Natalia was the fair young wife of Adrian, an officer at Nicomedia, in the guards of the Emperor Galerius Maximianus, and only about twenty-eight years old. Natalia was a Christian, but her husband remained a pagan, until, when he was charged with the execution of some martyrs, their constancy, coupled with the testimony of his own wife's virtues, triumphed over his unbelief, and he confessed himself likewise a Christian. He was thrown into prison, and sentenced to death, but he prevailed on his gaoler to permit him to leave the dungeon for a time, that he might see his wife. The report came to Natalia that he was no longer in prison, and she threw herself on the ground, lamenting aloud: “Now will men point at me, and say, “Behold the wife of the ward an apostate, who, for fear of death, hath denied his God.'

"O, thou noble and strong-hearted woman,” said Adrian's voice at the door, “I bless God that I am not unworthy of thee. Open the door, that I may bid thee farewell.”

But this was not the last farewell, though he duly went back to the prison ; for when, the next day, he had been cruelly scourged and tortured before the tribunal, Natalia, with her hair cut short, and wearing the disguise of a youth, was there to tend and comfort him. She took him in her arms, saying, “O, light of mine eyes, and husband of mine heart, blessed art thou, who art chosen to suffer for Christ's sake.”

On the following day, the tyrant ordered that Adrian's limbs should be one by one struck off on a blacksmith's anvil, and lastly his head. And still it was his wife who held him and sustained him through all, and, ere the last stroke of the executioner, had received his last breath. She took up one of the severed hands, kissed it, and placed it in her bosom, and escaping to Byzantium, there spent her life in widowhood.

Nor among these devoted wives should we pass by Gertrude, the wife of Rudolph, Baron von der Wart, a Swabian nobleman, who was so ill-advised as to join in a conspiracy of Johann of Hapsburg, in 1308, against the Emperor, Albrecht I., the son of the great and good Rudolf of Hapsburg.

This Johann was the son of the Emperor's brother Rudolf, a brave knight who had died young, and

ance.

Johann had been brought up by a baron called Walther von Eschenbach, until, at nineteen years old, he went to his uncle to demand his father's inherit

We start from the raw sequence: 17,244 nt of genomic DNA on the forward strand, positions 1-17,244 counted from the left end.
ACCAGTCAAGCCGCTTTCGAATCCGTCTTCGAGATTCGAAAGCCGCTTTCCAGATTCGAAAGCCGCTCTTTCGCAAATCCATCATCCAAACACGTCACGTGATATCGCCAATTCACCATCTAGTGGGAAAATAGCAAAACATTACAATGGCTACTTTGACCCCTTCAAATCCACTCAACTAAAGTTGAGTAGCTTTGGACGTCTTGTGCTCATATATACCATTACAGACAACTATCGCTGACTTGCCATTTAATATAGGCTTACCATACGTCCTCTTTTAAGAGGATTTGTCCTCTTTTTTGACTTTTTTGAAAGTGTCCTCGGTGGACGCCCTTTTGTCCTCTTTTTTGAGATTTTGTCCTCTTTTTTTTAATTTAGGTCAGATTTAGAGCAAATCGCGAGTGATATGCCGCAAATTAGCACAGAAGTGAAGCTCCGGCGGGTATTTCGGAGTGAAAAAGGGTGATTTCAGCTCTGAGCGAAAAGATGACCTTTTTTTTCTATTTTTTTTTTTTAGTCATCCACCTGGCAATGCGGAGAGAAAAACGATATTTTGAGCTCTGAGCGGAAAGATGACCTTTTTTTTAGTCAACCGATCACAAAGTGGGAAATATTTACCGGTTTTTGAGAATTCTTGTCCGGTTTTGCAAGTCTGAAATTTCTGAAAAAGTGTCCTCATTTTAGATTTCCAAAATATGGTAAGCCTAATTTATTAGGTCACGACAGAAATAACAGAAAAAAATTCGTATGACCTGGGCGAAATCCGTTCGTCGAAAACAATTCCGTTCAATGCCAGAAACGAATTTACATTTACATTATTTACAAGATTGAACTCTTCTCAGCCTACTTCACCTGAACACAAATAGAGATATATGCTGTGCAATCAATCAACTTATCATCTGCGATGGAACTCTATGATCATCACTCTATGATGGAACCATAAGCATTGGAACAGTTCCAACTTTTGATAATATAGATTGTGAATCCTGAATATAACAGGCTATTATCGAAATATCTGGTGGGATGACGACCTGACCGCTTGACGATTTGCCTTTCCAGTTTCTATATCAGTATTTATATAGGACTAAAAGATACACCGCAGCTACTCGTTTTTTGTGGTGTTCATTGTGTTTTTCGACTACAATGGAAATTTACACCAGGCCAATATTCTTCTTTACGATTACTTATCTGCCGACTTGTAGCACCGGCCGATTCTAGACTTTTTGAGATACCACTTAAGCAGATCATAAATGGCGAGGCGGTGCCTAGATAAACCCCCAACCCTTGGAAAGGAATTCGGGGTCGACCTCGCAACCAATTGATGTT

Albrecht was a rude and uncouth man, and refused disdainfully the demand, whereupon the noblemen of the disputed territory stirred up the young prince to form a plot against him, all having evidently different views of the lengths to which they would proceed. This was just at the time that the Swiss, angry at the overweening and oppressive behavior of Albrecht's governors, were first taking up arms to maintain that they owed no duty to him as Duke of Austria, but merely as Emperor of Germany. He set out on his way to chastise them as rebels, taking with him a considerable train, of whom his nephew Johann was one. At Baden, Johann, as a last experiment, again applied for his inheritance, but by way of answer, Albrecht held out a wreath of flowers, telling him they better became his years than did the cares of government. He burst into tears, threw the wreath upon the ground, and fed his mind upon the savage purpose of letting his uncle find out what he was fit for.

By and by, the party came to the banks of the Reuss, where there was no bridge, and only one single boat to carry the whole across. The first to cross were the Emperor with one attendant, besides his nephew and four of the secret partisans of Johann. Albrecht's son Leopold was left to follow with the rest of the suite, and the Emperor rode on towards the hills of his home, towards the Castle of Hapsburg, where his father's noble qualities had earned the reputation which was the cause of all the greatness of the line. Suddenly his nephew rode up to him, and while one of the conspirators seized the bridle of his horse, exclaimed,

now restore my inheritance ?and wounded him in the neck. The attendant fled ;

“Will you